1 Rama asked, “Tell me sage. Who is that friend with whom he lives? What is the nature of this enjoyment? Is it subjective or objective? Is it is derived from within oneself or from external objects?”
2 Vasishta replied:—
Only our own conduct is our true friend, whether it is innate in our nature or derived from outside through training and education from others. 3 Our inborn good conduct is as infallibly and friendly to us as the natural beneficence of our parents. Our extraneous good behavior is as governing upon us as the control and restraints of a faithful wife in the intricate maze of life.
4 A fearless course of life, a well earned livelihood, and a well regulated mode of living, together with a dispassionate temper and coolness of mind are filled with unrestricted and ambrosial sweets. 5 An unblemished life acquired from early youth is able to save a person from all dangers and difficulties in the world and render him trustworthy for every trust, a repository of all wealth and treasures. 6 It is able to preserve men from all evils, just as a father prevents his children from daubing their bodies with dust and dirt and hinders them from all acts of wickedness. 7 Such a life gives a man the passion of fire and the sweetness of flowers. It adds a clarity to his mind and face, just like sunlight brightens the face of day. 8 It supports a man like a father feeding and fondling his child, protecting him from every accident, just as a father ever ready to shield his children from all harm.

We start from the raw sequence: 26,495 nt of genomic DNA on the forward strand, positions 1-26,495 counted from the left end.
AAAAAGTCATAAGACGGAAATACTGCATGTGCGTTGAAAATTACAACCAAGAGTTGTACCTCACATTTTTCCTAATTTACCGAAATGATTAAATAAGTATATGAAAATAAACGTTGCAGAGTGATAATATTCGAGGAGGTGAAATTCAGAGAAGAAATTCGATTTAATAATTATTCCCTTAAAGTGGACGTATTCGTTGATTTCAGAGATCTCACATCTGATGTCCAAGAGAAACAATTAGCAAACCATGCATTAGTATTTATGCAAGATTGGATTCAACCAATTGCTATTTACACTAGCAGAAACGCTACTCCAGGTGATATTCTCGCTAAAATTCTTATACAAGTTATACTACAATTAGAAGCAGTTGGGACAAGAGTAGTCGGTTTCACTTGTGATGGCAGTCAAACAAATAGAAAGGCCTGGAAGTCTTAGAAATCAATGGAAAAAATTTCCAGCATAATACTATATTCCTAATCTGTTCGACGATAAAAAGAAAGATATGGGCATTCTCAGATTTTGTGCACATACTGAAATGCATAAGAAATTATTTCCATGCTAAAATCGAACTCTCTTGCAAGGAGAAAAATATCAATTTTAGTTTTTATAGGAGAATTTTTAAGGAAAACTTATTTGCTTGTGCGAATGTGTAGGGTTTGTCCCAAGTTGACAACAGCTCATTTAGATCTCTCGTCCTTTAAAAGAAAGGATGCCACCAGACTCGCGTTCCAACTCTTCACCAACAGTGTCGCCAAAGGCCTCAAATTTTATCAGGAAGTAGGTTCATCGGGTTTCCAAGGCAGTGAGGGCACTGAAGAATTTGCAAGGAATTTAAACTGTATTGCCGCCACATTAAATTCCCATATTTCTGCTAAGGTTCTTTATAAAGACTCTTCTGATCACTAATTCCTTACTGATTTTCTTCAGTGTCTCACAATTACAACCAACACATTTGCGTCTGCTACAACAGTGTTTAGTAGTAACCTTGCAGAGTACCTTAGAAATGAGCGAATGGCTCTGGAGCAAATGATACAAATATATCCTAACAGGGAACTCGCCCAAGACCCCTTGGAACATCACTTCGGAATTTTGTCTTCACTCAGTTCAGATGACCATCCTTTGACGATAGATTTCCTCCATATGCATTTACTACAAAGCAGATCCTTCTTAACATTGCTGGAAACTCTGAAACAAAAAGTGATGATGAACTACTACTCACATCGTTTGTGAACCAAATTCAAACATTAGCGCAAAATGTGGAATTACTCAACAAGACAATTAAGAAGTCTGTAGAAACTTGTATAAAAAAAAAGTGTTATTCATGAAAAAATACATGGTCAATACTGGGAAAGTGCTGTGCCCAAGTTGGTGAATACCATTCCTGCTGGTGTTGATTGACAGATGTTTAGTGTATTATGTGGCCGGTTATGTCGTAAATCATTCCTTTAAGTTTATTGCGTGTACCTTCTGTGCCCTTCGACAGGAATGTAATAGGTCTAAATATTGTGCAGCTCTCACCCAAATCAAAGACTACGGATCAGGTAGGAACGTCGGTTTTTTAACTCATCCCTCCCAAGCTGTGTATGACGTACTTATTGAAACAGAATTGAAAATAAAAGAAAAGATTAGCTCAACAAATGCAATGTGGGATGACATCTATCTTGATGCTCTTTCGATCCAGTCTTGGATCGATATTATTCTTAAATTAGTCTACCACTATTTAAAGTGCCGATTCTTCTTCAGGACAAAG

9 As fire purifies the body of gold from alloy and separates the impurity that is to be rejected, so does it show the good qualities from whatever is to be shunned and avoided. 10 It gladdens the hearts of men with polite speech controlled against awkwardness. It is a repository of all laudable pursuits, just like a treasury full of coins and precious gems.
11 As the sun never shows darkness, so a good man never exposes his dark side. As a loving wife shows only her affection to her beloved, so he shows only his tenderness to people. 12 He speaks and behaves kindly with all men, doing them only good. His words are always sweet and cooling without any self-interest. 13 He is the well-wisher of men and therefore is revered by all. He speaks smilingly to all without any craving of his own and displays the form of only goodness to all beings.
14 Should he happen to meet an enemy in a contest who is ready to strike the first blow, he tries to evade his opponent’s blow by some trick or skill.
15 He is the patron of gentle and polite men, the protector of women and his family. He is like nectar medicine to the souls of all who are ailing under sickness of body or heart. 16 He is particularly a patron of learning and the learned. He is a servant of respected men and favors the eloquent and argumentative. He is a companion and trusted friend to his equals in birth and breeding. 17 He gains the favor of princes, noblemen and the liberal towards him. He obtains their favor conducting all sacrifices, charitable acts, devotional austerities and pilgrimages, and contributions from his honest means.